New Castle News

Closer Look

June 11, 2013

Bill aimed at seniors tax rebate program

CNHI — Lawmakers are trying to make it so seniors do not get booted from a property tax rebate program just because Social Security cost-of-living increases boosted their income by a few hundred dollars a year.

The state House has unanimously approved the legislation that will help thousands of seniors and disabled residents across the commonwealth, said Rep. Michele Brooks, R-Crawford County, author of the legislation.

Ray Landis, advocacy director for the AARP in Pennsylvania, said the bill could help 50,000 to 60,000 people.

“The AARP strongly endorses this legislation,” Landis said.

Brooks said the legislation is intended to ensure that people who are on the cusp of income eligibility would not actually lose money because the Social Security increase is less than what they would receive from the property tax rebate.

The Social Security Administration estimates the cost-of-living increase will mean an additional $408 a year for the average retired couple.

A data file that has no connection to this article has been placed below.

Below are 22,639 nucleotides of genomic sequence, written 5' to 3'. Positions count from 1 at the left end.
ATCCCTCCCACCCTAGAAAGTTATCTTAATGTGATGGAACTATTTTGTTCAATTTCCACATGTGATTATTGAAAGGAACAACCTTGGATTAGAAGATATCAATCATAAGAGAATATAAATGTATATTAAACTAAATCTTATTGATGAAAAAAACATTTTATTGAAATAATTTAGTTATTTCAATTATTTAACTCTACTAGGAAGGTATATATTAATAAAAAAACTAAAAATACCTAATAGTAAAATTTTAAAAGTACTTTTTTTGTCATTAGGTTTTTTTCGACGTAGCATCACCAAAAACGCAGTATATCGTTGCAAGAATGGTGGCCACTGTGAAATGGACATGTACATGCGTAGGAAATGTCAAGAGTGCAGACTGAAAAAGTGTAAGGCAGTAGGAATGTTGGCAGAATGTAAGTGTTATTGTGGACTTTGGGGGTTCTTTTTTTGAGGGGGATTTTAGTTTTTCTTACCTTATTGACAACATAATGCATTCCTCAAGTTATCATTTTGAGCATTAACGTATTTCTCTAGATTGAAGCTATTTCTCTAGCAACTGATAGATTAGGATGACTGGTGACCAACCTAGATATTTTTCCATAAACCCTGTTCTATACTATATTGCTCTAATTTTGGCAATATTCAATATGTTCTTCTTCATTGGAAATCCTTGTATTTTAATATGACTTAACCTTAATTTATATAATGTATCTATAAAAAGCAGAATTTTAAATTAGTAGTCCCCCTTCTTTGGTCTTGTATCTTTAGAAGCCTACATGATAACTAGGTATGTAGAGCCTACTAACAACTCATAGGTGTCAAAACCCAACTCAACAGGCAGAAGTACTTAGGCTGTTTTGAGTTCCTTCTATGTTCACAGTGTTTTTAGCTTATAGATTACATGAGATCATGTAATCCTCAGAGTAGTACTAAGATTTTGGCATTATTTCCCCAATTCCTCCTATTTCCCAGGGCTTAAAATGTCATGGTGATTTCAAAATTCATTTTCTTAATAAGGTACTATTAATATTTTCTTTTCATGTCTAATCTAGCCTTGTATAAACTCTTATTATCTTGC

The average retired couple subsisting on the income from Social Security alone would qualify for a $500 rent property tax rebate.

For the average widow or widower, the Social Security cost-of-living increase amounts to $240 a year. A single retired person subsisting just on Social Security qualifies for the maximum rent rebate of $650.

A fiscal analysis notes that because the bill only protects those already receiving benefits, the legislation would not cost the state any more than what it already pays out property tax rebates.

In fiscal year 2011-12, 604,379 claimants received a property tax rebate. The total amount of rebates issued was $284.4 million. Earlier, Brooks had sponsored similar legislation to protect seniors from getting bounced out of a prescription drug program, she said.

A study of the impact of that legislation found it had helped 30,000 to40,000 senior citizens, Landis said.

There are twice as many people who receive property tax rebates as there are people who receive prescription drug assistance through the PACE program, Landis said. The fiscal analysis of Brooks’ bill makes no effort to explain how many people would benefit from it.

But Landis said that based on the comparison to the bill targeting the prescription drug coverage, because so many more people participate in the property tax rebate, it is safe to assume that many more people would benefit from this bill.

Brooks’ bill exempts Social Security cost-of-living increases from property tax rebate income guidelines through 2016.

Legislation to extend the exemption for the prescription drug program also is working its way through the House.


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